But though their backstories are different, Kara—at least in the Supergirl television show—still very much represents the classic Superman ethos. Indeed, for Superman fans disappointed with the darker direction the character has taken in the DCEU films, Supergirl is the perfect anecdote. Her guiding principle is empathy. Before using her super strength or heat vision to stop a villain, she’ll always try to reach out with compassion first. Like our current live action versions of Wonder Woman and Captain America, Supergirl feels like a throwback to the idea of superheroes as exemplars of morality rather than just fun action heroes. But Supergirl also offers something few other live action superhero properties (not even Wonder Woman) do—meaningful relationships between women.
From the beginning, Supergirl has been careful to give Kara multiple important female relationships in her life. The first season put a lot of emphasis on Kara’s relationship with her boss and mentor Cat Grant (Calista Flockhart), a character who was first introduced as a one-dimensional Miranda Priestly stereotype but who grew to be one of the most compelling aspects of the show. (Flockhart left the main cast after the first season, but still makes occasional appearances in the series.) Supergirl is also anchored around Kara’s foster sister Alex Danvers (an excellent Chyler Leigh), a secret agent who fits that no-nonsense spy archetype much more so than Kara. Yet despite their different personalities, the Danvers sisters share an unbreakable bond and their sisterhood sits at the heart of the series. Following Cat Grant’s departure, Alex was given even more focus, including a really compelling coming out storyline beautifully portrayed by Leigh.
After a rockier second season that was criticized for putting too much focus on Kara’s love interest, Supergirl’s third season doubled down on its female-centric storytelling. Now it’s not uncommon to see entire episodes that focus almost exclusively on women, including Katie McGrath’s Lena Luthor (Lex’s non-evil sister). Plus the show makes a point to fill out its ranks with plenty of female villains as well. (Like Jessica Jones, however, Supergirl has had a frustrating lack of women of color in its main cast over the years, something it seems to be trying to change recently.)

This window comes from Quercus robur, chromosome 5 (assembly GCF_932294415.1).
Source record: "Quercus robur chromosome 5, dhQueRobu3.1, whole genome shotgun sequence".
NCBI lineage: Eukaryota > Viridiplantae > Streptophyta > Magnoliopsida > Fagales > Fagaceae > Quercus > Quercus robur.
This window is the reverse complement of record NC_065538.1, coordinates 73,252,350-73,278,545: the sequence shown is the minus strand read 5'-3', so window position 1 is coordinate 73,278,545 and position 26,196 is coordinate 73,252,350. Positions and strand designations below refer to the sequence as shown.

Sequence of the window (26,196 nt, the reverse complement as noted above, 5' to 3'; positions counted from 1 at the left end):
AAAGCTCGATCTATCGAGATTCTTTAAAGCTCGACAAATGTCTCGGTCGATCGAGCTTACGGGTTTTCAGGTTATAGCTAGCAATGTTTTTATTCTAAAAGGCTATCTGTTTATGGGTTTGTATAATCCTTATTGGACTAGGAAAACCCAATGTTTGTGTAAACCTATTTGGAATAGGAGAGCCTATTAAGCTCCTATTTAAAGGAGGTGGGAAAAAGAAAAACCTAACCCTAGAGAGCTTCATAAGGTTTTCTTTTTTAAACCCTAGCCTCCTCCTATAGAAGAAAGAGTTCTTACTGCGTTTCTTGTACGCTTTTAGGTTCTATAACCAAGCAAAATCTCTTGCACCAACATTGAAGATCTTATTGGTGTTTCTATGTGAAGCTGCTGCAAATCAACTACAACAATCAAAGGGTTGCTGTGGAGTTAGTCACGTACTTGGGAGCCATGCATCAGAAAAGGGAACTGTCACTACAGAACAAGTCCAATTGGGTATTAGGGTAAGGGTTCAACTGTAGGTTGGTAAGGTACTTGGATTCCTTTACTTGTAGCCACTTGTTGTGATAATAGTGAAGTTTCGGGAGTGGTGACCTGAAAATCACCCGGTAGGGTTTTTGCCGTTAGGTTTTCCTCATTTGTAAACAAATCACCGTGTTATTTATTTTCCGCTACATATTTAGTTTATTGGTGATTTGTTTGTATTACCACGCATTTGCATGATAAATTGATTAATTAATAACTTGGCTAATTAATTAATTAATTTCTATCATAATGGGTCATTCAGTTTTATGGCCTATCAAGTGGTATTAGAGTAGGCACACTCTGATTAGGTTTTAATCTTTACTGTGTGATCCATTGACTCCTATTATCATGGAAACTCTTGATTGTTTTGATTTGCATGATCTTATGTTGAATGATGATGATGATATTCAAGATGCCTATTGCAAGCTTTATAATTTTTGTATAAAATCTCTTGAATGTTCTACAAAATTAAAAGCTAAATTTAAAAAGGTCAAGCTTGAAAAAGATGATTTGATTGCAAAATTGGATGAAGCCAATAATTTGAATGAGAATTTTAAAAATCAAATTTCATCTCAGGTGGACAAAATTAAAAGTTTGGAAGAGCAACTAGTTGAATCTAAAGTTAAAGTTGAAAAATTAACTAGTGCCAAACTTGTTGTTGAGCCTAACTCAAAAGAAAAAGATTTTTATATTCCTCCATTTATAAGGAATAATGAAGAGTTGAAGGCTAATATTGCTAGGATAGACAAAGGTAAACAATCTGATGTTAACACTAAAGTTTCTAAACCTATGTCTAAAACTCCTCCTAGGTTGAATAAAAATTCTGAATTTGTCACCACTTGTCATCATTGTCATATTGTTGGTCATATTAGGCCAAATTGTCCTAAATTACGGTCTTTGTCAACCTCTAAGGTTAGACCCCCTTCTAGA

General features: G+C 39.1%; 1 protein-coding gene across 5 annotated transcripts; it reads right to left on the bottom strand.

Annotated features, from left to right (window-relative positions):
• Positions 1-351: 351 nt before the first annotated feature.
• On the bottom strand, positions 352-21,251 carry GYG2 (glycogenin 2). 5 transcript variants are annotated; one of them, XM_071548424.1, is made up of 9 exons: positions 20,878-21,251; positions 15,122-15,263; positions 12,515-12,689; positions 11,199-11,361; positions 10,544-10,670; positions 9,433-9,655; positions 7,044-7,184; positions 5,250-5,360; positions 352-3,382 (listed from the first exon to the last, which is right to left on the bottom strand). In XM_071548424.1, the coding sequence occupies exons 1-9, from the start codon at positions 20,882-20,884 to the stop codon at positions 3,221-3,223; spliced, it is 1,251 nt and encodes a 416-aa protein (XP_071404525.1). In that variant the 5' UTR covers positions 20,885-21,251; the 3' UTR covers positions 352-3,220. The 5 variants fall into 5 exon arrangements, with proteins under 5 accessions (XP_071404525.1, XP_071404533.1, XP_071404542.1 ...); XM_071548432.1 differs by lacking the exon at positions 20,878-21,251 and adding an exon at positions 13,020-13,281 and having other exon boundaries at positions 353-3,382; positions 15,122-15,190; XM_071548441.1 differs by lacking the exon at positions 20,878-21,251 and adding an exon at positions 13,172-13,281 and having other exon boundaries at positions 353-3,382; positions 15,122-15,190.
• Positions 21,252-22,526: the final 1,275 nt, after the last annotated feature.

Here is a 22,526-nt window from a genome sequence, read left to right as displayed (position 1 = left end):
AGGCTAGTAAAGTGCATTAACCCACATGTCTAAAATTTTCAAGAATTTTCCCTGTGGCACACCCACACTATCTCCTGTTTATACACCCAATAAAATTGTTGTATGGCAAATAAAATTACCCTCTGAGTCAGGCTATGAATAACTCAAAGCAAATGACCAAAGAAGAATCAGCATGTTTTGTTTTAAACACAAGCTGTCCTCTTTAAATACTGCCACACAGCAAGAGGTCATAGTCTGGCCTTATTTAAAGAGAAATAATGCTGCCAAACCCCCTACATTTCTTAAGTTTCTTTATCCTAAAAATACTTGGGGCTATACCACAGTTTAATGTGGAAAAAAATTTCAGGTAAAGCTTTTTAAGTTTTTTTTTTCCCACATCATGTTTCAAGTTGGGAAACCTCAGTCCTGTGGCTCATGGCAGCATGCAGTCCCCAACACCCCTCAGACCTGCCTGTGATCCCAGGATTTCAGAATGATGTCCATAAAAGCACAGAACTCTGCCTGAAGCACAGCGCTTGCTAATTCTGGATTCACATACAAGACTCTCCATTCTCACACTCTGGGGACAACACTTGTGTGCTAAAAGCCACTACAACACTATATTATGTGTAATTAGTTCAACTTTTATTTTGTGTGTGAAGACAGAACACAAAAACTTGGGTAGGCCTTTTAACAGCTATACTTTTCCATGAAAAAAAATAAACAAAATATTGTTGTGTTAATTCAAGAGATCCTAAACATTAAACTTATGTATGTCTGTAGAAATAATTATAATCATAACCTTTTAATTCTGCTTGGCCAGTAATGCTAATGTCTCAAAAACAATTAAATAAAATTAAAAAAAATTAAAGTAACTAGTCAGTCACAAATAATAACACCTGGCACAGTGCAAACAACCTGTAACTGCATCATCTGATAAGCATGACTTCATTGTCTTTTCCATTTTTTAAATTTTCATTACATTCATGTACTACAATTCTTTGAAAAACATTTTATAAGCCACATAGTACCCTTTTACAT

Supergirl is by no means a perfect show. It’s often plagued by clunky dialogue and inelegant storytelling choices, especially at the beginning of its first season and the middle of its second. It’s also inherently limited by the demands of being a network genre TV show, which requires producing a whole lot of episodes on a relatively low budget in a relatively short amount of time. But beneath those surface level flaws, Supergirl is also a show that’s smarter than it’s sometimes given credit for. There have been plenty of moments where the show seemed to be setting up contrived, overly familiar melodramatic storylines, only to unexpectedly resolve them with empathy instead. And Supergirl almost always has a rock solid grasp of the big picture themes it’s exploring, even when it falters on an episodic level. That includes not only the visceral pleasures of watching Kara take down misogynistic antagonists, but also the more nuanced work of demonstrating what male allyship actually looks like through characters played by David Harewood, Mehcad Brooks, and Jeremy Jordan. When Superman himself eventually shows up on the show’s second season (winningly played by Tyler Hoechlin), he immediately treats Kara as his equal, without any hacky jokes about emasculation. That in and of itself feels revolutionary.
But by far the show’s single biggest draw is Benoist, who stands shoulder to shoulder with Christopher Reeves in terms of actors perfectly suited to bringing the Supes family to life. From bumbling office assistant to fearless superhero and everything in between, there’s no facet of Kara that Benoist can’t play (she even sang in the Flash/Supergirl crossover episode!). And most importantly, she always maintains a fundamental core of humanity to her Kryptonian hero. Superhero movies and TV shows (and action movies in general) often try to avoid accusations of sexism by offering female heroes who are flawless and unflappable. But that perfectionism is its own form of bad writing. As the lead of her own series, Kara is allowed to have flaws and to learn and grow on her own path to heroism. And she’s allowed to do all that with other women around her, too. As the live action superhero genre slowly catches up to the vocal demand for more female-led stories, the Girl of Steel is there to pick up the slack.
Supergirl airs Mondays at 8/7c on The CW. The first and second seasons are currently streaming on Netflix.